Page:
Dealing with Brexit risks in your construction contracts

Out-Law Analysis | 07 Nov 2018 | 3:29 pm | 3 min. read

ANALYSIS: As the likelihood of a 'no deal' Brexit increases, construction companies need to start thinking about whether their contracts are fit for purpose.

The cost of imported materials will increase in the event of a no deal scenario in which World Trade Organisation (WTO) tariffs and quotas apply, while customs checks and regulatory requirements could lead to delays or non-availability of goods and materials. If the contract is silent on risk allocation, it will be the contractor who must cover these additional costs or who may be hit with delay damages.

Different standard form contracts provide contractors with protections but the extent of protection varies significantly depending on the width of the relevant clause. For example, under the NEC contract, there is a wide change of law clause which if incorporated into the contract is probably sufficient to provide protection to a client. In the 2016 JCT suite, the change in law provisions tend to be drafted so that they only apply to legislative changes which have an impact on the physical design and construction of the works.

Responsibility for bearing any tariff increases imposed by the no deal scenario can be addressed through the JCT fluctuation schedule which, if incorporated into the contract, may allow the contractor to recover increased levies, taxes or costs which are imposed.  Some of the NEC suite of contracts provide for price adjustments for inflation through a secondary option clause (X1). The drafting and practical operation of both fluctuation schedules and inflation adjustment mechanisms will require detailed consideration: it has been some time since the industry has had to deal with the impact of major and sudden changes to prices.

Most contracts contain a 'force majeure' clause, which kicks in where certain unforeseen events occur and prevent one of the parties from performing its obligations under the contract. To be excused by a force majeure clause, you must be able to show that you would have been able to perform your obligations in the usual manner had that event not happened.

Should the UK exit the EU without a formal withdrawal agreement in place, the applicability of force majeure clauses to this scenario may well be tested by the courts. However, success will depend on the wording of the clause, and there are a range of different approaches adopted in contract drafting.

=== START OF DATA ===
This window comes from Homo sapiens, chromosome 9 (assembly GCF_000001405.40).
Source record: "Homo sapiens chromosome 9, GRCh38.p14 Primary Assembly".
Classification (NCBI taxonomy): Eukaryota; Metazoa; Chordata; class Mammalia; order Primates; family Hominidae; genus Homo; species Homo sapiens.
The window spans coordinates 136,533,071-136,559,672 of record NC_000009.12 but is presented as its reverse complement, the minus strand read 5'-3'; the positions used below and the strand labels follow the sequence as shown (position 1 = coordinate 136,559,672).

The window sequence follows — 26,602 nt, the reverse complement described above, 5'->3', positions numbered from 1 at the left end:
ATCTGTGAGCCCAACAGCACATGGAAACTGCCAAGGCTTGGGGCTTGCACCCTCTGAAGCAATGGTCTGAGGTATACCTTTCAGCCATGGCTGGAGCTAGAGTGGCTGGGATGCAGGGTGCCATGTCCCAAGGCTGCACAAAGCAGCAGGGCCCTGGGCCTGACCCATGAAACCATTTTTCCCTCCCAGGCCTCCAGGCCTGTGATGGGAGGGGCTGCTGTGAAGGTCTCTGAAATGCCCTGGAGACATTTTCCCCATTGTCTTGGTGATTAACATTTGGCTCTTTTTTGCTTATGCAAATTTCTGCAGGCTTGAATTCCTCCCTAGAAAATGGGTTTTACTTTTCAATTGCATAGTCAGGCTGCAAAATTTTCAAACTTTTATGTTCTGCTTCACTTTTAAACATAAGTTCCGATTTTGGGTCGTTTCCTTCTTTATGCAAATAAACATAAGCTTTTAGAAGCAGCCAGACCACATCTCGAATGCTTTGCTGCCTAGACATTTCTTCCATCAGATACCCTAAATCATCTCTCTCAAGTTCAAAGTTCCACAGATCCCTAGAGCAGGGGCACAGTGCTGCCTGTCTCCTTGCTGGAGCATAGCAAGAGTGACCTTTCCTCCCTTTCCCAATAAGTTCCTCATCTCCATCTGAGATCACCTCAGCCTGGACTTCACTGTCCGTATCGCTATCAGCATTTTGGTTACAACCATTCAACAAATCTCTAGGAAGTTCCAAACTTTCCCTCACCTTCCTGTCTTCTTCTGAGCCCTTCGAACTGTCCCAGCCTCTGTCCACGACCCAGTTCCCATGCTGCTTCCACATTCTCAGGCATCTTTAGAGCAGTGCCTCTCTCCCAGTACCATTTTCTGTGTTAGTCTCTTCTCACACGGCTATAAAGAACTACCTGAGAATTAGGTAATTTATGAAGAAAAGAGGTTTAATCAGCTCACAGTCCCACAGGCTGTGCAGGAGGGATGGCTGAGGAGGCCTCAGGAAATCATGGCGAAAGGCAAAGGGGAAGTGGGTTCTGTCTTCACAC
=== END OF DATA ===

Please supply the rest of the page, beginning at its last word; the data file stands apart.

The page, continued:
The basic issue with force majeure is that Brexit is unlikely to make performance of the works impossible. Rather, it will become more difficult. To be successful, the party seeking to rely on the clause will need to demonstrate there was no alternative way of delivering its obligations. Generally, in the construction sector, "more difficult" means more time needed to perform and therefore more cost. You will not be able to rely on a force majeure clause simply because the costs of performance are increased. In a low margin business which penalises delay, not allocating risks appropriately can lead to contracts rapidly becoming unprofitable.

The biggest issue will be for contracts which have been awarded when a no deal Brexit was a lower possibility. Existing contracts should be checked for potential exposure to additional costs or penalties for unexpected delays. Review your supply chains in order to assess the extent of your exposure to EU imports after the end of March, and consider whether any of your suppliers are themselves in a vulnerable position.

Once you have fully understood the potential risks, you can look into ways to address them. For example, might you be able to line up an alternative, UK-based supplier? Consider discussing with the client whether to bring forward the expenditure of key items so they are not caught at Dover or Calais. Attempt to renegotiate certain contractual provisions, for example delay damages with the client.

If you are negotiating a new contract now, you may wish to consider specific contractual provisions dealing with Brexit-related risks. The key is to assess the potential risks and create mechanisms which avoid a completely fixed contract so that the cost and time implications can be assessed as they occur. Whilst the outcome of the UK's negotiations with the EU remains unclear, it may not be realistic to cover every potential eventuality but there are existing contractual mechanisms which can provide more flexibility on time and cost. This will mean a client does not automatically overpay if a worst case scenario does not occur.

Nigel Blundell and Jonathan Hart are infrastructure law experts at Pinsent Masons, the law firm behind